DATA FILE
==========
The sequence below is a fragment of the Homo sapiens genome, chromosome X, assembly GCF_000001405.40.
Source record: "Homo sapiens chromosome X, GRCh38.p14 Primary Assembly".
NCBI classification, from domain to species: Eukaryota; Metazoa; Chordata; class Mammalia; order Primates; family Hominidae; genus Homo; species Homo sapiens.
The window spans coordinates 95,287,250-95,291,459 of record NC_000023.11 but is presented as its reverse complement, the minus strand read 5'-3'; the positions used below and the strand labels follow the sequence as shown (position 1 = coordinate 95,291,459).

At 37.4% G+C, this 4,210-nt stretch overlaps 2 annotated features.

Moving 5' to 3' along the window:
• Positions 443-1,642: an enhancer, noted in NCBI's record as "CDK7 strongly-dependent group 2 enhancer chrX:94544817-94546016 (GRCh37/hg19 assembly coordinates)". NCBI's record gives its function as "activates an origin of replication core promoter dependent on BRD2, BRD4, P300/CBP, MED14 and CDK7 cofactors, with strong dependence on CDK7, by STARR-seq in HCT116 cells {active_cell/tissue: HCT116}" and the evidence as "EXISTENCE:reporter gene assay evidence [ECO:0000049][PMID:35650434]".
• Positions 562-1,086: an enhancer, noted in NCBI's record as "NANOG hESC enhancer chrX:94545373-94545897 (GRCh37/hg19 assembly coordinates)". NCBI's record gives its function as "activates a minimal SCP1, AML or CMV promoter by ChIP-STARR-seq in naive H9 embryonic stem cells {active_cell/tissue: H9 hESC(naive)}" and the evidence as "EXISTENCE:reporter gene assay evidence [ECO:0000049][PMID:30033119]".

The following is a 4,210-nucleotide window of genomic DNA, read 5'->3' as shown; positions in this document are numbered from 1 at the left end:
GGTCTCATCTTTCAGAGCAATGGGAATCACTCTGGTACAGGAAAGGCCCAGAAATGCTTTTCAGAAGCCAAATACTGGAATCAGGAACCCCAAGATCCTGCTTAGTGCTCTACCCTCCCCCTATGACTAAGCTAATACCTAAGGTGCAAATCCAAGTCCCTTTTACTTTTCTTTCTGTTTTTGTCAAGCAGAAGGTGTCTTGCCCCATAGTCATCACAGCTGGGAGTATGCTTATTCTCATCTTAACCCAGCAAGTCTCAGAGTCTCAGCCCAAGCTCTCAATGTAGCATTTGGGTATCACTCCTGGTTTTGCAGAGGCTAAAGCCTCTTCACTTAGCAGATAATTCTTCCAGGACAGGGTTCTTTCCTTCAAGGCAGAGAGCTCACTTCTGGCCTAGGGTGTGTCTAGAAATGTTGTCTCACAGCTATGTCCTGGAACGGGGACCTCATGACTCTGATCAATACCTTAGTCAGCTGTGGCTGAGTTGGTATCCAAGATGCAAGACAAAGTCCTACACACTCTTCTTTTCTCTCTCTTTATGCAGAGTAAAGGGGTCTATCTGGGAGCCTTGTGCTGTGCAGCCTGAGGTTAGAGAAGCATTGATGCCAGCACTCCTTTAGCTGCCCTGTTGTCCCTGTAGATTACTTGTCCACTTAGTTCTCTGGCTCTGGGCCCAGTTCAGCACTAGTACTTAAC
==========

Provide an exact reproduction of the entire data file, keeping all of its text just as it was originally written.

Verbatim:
The sequence below is a fragment of the Homo sapiens genome, chromosome X, assembly GCF_000001405.40.
Source record: "Homo sapiens chromosome X, GRCh38.p14 Primary Assembly".
NCBI classification, from domain to species: Eukaryota; Metazoa; Chordata; class Mammalia; order Primates; family Hominidae; genus Homo; species Homo sapiens.
The window spans coordinates 95,287,250-95,291,459 of record NC_000023.11 but is presented as its reverse complement, the minus strand read 5'-3'; the positions used below and the strand labels follow the sequence as shown (position 1 = coordinate 95,291,459).

At 37.4% G+C, this 4,210-nt stretch overlaps 2 annotated features.

Moving 5' to 3' along the window:
• Positions 443-1,642: an enhancer, noted in NCBI's record as "CDK7 strongly-dependent group 2 enhancer chrX:94544817-94546016 (GRCh37/hg19 assembly coordinates)". NCBI's record gives its function as "activates an origin of replication core promoter dependent on BRD2, BRD4, P300/CBP, MED14 and CDK7 cofactors, with strong dependence on CDK7, by STARR-seq in HCT116 cells {active_cell/tissue: HCT116}" and the evidence as "EXISTENCE:reporter gene assay evidence [ECO:0000049][PMID:35650434]".
• Positions 562-1,086: an enhancer, noted in NCBI's record as "NANOG hESC enhancer chrX:94545373-94545897 (GRCh37/hg19 assembly coordinates)". NCBI's record gives its function as "activates a minimal SCP1, AML or CMV promoter by ChIP-STARR-seq in naive H9 embryonic stem cells {active_cell/tissue: H9 hESC(naive)}" and the evidence as "EXISTENCE:reporter gene assay evidence [ECO:0000049][PMID:30033119]".

The following is a 4,210-nucleotide window of genomic DNA, read 5'->3' as shown; positions in this document are numbered from 1 at the left end:
GGTCTCATCTTTCAGAGCAATGGGAATCACTCTGGTACAGGAAAGGCCCAGAAATGCTTTTCAGAAGCCAAATACTGGAATCAGGAACCCCAAGATCCTGCTTAGTGCTCTACCCTCCCCCTATGACTAAGCTAATACCTAAGGTGCAAATCCAAGTCCCTTTTACTTTTCTTTCTGTTTTTGTCAAGCAGAAGGTGTCTTGCCCCATAGTCATCACAGCTGGGAGTATGCTTATTCTCATCTTAACCCAGCAAGTCTCAGAGTCTCAGCCCAAGCTCTCAATGTAGCATTTGGGTATCACTCCTGGTTTTGCAGAGGCTAAAGCCTCTTCACTTAGCAGATAATTCTTCCAGGACAGGGTTCTTTCCTTCAAGGCAGAGAGCTCACTTCTGGCCTAGGGTGTGTCTAGAAATGTTGTCTCACAGCTATGTCCTGGAACGGGGACCTCATGACTCTGATCAATACCTTAGTCAGCTGTGGCTGAGTTGGTATCCAAGATGCAAGACAAAGTCCTACACACTCTTCTTTTCTCTCTCTTTATGCAGAGTAAAGGGGTCTATCTGGGAGCCTTGTGCTGTGCAGCCTGAGGTTAGAGAAGCATTGATGCCAGCACTCCTTTAGCTGCCCTGTTGTCCCTGTAGATTACTTGTCCACTTAGTTCTCTGGCTCTGGGCCCAGTTCAGCACTAGTACTTAAC